A Sterling bankruptcy attorney represents Sterling residents in need of bankruptcy services.  The Sterling bankruptcy lawyer prepares the client’s petition and other documents for filing in the Canton Division of the Northern District of Ohio Bankruptcy Court.  The Canton bankruptcy court handles cases from residents of the following counties:  Wayne County, Stark County, Holmes County, Tuscarawas County, Ashland County, Carroll County, Richland County and Crawford County.  The hearings for Chapter 7 bankruptcy cases are held at the trustee hearing room in the Ralph Regula Federal Building and United States Courthouse, 401 McKinley Avenue S.W., Canton, Ohio 44702.  The hearings for Chapter 13 bankruptcy petitions are held in the same location as the Chapter 7 hearings.  Canton Chapter 13 hearings begin with a mandatory informational class with the bankruptcy filers only, followed by the actual hearing with the Chapter 13 trustee and the debtor’s attorney present.  This class does not take the place of the mandatory financial management class.  These hearings will not go forward unless the trustee has received all the required information and documentation in a timely fashion, as well as presenting photographic identification and a social security card. (more…)

Burbank Bankruptcy Attorney

A Burbank bankruptcy attorney prepares the client’s bankruptcy petition for filing in the Northern District of Ohio Bankruptcy Court, Canton Division.  This bankruptcy court handles cases for individuals in numerous counties, including Wayne County, Stark County, Holmes County, and Ashland County.  The hearings for Chapter 7 bankruptcy cases are held at the trustee hearing room in the Ralph Regula Federal Building and United States Courthouse, 401 McKinley Avenue S.W., Canton, Ohio 44702.  The hearings for Chapter 13 bankruptcy petitions are held in the same location as the Chapter 7 hearings.  Canton Chapter 13 hearings begin with a mandatory informational class with the bankruptcy filers only, followed by the actual hearing with the Chapter 13 trustee and the debtor’s attorney present. (more…)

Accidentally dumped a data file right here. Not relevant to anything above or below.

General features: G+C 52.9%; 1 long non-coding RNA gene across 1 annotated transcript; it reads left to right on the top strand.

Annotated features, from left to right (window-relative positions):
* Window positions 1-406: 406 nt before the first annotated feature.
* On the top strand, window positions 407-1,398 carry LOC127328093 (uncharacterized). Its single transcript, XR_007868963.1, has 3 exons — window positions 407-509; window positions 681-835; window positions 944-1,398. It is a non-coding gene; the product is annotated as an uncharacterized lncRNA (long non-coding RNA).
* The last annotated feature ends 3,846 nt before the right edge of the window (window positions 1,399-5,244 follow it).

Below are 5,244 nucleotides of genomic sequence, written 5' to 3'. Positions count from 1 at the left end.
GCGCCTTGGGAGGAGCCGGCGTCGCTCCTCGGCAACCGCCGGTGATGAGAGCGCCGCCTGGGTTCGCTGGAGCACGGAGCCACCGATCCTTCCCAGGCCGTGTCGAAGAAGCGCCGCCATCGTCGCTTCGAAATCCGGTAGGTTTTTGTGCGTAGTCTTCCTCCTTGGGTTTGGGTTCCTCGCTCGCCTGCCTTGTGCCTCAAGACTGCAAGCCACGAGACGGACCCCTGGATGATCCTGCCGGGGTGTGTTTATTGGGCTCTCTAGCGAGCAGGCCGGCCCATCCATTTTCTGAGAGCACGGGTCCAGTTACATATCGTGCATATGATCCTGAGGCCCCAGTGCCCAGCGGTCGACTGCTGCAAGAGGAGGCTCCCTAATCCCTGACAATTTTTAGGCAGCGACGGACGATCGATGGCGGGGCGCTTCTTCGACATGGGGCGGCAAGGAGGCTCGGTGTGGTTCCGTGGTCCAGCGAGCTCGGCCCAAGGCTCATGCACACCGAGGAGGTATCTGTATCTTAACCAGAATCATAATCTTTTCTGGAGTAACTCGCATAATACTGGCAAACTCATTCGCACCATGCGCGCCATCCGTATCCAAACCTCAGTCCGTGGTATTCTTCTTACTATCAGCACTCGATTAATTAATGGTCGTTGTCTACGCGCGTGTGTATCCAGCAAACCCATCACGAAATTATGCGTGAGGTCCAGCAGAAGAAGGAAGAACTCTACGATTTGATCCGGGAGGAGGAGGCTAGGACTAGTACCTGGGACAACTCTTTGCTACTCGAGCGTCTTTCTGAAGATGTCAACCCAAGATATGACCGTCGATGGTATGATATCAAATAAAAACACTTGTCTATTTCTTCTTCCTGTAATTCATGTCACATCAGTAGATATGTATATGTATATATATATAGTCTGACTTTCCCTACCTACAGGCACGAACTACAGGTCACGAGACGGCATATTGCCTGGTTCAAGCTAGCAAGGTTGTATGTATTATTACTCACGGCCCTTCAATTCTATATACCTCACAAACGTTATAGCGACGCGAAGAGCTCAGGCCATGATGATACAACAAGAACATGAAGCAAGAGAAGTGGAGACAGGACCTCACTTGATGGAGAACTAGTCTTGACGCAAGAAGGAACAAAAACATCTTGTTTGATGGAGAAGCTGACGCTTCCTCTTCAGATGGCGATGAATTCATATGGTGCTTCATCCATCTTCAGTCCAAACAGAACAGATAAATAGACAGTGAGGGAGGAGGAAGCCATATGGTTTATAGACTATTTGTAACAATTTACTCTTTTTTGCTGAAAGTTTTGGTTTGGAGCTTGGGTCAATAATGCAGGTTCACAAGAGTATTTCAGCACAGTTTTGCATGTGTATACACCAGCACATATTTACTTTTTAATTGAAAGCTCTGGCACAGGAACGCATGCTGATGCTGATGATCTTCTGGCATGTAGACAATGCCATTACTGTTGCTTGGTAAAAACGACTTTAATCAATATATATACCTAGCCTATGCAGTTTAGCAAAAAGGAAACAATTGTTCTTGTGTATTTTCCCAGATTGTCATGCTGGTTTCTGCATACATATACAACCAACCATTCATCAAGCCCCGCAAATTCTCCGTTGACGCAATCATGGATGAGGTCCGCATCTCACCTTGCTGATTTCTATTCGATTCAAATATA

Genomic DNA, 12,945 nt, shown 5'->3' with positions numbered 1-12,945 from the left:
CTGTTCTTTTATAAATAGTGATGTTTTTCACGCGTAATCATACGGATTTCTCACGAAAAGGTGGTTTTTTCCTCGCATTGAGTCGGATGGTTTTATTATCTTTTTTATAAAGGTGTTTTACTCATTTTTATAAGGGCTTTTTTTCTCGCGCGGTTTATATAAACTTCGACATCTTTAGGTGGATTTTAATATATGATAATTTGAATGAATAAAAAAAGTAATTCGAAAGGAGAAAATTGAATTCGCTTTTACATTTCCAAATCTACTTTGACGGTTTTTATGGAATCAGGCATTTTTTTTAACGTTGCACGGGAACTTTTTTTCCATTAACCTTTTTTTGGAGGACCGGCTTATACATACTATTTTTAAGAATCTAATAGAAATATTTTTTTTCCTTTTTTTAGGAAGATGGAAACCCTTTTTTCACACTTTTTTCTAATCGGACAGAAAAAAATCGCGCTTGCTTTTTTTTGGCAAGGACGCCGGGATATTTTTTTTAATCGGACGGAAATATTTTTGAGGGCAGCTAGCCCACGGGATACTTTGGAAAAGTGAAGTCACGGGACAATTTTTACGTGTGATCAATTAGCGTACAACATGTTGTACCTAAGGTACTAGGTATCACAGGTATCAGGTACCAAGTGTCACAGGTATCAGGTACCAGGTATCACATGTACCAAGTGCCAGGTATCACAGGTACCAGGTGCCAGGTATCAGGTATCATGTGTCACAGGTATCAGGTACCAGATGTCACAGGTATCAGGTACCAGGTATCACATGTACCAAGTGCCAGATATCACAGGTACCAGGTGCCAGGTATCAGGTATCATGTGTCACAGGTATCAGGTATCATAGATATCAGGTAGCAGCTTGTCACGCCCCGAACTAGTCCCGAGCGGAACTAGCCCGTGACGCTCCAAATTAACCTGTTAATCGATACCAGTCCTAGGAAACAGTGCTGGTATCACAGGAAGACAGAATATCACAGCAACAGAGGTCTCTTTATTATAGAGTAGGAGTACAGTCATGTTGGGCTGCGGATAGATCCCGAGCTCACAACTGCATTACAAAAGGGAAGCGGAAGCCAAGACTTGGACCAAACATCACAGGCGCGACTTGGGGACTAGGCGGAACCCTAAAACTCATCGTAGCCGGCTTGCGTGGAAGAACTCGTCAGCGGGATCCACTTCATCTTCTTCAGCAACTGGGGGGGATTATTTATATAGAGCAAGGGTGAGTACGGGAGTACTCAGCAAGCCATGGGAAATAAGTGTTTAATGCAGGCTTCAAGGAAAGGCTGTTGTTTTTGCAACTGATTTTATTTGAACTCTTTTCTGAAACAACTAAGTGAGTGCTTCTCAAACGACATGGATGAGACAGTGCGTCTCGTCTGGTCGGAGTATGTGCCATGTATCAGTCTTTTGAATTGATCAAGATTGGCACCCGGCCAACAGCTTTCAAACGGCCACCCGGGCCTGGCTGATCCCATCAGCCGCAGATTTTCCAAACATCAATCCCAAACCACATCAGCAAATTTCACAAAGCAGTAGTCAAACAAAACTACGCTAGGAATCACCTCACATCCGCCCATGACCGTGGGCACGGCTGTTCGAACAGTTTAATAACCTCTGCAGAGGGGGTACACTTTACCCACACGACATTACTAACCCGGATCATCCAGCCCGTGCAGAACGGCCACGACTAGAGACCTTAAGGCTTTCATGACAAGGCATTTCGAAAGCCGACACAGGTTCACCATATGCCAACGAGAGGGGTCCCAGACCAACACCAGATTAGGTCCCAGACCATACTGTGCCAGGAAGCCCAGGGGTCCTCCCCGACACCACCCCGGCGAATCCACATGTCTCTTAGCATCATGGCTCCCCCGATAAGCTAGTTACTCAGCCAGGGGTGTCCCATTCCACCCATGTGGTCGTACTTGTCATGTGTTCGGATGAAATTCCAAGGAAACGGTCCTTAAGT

Smithville Bankruptcy Attorney

What is a Smithville bankruptcy attorney?  A Smithville bankruptcy lawyer prepares the client’s petition for filing in the Northern District of Ohio Bankruptcy Court, Canton Division.  This bankruptcy court handles cases for petitioners who reside in one of the following counties: Wayne County, Stark County, Holmes County, Tuscarawas County, Ashland County, Carroll County, Richland County and Crawford County. (more…)

Wooster Bankruptcy Attorney